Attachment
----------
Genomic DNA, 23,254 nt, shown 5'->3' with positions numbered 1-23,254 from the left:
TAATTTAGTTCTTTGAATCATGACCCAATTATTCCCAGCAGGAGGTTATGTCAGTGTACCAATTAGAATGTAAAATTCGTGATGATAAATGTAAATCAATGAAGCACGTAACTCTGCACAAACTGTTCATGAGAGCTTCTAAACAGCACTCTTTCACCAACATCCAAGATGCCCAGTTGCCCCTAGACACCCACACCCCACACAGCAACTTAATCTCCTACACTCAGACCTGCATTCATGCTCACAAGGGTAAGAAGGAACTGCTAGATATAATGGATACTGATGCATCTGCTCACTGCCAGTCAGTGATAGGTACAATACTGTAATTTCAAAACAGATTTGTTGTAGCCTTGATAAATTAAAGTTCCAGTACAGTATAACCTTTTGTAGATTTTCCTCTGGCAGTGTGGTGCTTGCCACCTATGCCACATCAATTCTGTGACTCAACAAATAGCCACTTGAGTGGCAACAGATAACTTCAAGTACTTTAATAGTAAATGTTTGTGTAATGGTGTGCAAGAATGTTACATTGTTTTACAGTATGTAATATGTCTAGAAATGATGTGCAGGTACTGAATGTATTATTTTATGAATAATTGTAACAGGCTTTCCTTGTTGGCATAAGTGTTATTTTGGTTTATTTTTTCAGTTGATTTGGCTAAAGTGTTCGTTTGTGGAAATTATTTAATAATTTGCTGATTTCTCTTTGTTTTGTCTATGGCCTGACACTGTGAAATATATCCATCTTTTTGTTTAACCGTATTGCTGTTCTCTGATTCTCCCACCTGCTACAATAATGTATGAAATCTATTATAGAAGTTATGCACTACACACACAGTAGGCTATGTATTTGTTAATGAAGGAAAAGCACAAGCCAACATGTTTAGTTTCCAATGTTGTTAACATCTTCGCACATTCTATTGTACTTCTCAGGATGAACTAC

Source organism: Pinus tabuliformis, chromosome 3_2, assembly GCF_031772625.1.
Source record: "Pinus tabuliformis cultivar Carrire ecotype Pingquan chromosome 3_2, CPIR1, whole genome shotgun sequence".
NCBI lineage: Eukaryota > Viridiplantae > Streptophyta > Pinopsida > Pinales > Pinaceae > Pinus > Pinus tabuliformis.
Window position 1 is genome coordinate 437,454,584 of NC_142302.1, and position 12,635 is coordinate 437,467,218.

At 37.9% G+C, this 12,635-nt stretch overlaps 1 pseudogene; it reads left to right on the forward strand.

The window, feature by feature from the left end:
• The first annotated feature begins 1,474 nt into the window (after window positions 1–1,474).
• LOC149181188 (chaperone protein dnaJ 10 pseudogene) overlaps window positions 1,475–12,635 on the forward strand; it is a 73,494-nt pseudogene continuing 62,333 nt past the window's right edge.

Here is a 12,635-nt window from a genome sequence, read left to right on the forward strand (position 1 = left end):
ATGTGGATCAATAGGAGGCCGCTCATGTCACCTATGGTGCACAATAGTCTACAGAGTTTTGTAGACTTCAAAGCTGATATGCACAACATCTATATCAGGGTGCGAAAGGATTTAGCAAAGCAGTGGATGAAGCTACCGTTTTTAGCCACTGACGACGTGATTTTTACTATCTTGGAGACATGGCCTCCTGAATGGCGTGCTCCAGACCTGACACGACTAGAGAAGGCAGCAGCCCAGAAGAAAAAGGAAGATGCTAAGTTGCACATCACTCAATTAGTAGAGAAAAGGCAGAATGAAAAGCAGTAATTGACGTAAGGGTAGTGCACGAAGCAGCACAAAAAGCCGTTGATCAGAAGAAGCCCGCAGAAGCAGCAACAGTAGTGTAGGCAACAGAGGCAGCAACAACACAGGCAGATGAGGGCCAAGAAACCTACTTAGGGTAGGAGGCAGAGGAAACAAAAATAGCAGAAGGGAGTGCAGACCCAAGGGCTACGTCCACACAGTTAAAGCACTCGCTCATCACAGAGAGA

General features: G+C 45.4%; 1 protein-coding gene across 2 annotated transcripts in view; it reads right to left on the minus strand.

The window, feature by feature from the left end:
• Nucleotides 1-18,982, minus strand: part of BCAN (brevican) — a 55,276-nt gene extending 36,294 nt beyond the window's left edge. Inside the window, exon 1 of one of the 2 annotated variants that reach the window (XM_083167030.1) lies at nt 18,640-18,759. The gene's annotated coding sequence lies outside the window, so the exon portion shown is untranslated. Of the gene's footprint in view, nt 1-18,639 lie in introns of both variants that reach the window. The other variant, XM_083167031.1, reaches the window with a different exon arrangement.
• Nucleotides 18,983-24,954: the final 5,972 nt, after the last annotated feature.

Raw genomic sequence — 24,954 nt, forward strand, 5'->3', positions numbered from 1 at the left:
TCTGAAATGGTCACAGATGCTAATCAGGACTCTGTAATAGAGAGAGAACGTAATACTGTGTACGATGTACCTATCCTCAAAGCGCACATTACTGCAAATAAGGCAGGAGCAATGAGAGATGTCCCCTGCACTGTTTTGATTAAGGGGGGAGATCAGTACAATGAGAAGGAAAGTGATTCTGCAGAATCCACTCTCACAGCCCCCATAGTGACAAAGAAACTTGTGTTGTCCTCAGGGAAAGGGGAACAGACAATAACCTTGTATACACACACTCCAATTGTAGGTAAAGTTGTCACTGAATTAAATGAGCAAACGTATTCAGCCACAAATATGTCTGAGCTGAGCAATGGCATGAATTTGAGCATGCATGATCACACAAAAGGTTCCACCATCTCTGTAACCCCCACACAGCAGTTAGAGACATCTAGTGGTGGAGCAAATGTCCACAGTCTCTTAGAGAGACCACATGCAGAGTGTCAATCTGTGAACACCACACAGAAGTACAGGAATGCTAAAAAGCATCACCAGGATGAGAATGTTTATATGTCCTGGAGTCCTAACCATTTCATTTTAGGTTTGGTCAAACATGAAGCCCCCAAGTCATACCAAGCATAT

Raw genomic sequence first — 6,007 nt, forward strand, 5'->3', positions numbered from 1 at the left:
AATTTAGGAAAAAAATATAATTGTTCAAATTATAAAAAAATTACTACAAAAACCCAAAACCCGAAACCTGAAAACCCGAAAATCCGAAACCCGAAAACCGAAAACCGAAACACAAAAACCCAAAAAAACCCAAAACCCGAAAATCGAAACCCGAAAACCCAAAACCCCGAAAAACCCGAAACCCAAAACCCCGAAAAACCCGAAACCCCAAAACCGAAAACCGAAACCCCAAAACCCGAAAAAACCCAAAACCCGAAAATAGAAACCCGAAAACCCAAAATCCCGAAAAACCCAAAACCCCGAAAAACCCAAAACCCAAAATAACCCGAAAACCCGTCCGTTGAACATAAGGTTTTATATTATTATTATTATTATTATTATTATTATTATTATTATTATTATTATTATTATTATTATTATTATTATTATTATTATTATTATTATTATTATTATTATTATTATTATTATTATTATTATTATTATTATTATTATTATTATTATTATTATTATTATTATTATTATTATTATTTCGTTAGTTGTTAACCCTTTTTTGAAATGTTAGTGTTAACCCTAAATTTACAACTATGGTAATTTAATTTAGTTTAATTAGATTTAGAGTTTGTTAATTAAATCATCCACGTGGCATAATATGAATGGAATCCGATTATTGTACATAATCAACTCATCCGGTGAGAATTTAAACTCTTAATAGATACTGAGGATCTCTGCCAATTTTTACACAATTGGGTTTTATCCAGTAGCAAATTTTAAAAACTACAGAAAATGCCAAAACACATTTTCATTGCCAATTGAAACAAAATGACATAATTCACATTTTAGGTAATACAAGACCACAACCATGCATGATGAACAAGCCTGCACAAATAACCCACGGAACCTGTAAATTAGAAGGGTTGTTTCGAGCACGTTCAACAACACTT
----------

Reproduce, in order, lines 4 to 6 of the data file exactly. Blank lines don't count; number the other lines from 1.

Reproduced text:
Source record: "Pinus tabuliformis cultivar Carrire ecotype Pingquan chromosome 3_2, CPIR1, whole genome shotgun sequence".
NCBI lineage: Eukaryota > Viridiplantae > Streptophyta > Pinopsida > Pinales > Pinaceae > Pinus > Pinus tabuliformis.
Window position 1 is genome coordinate 437,454,584 of NC_142302.1, and position 12,635 is coordinate 437,467,218.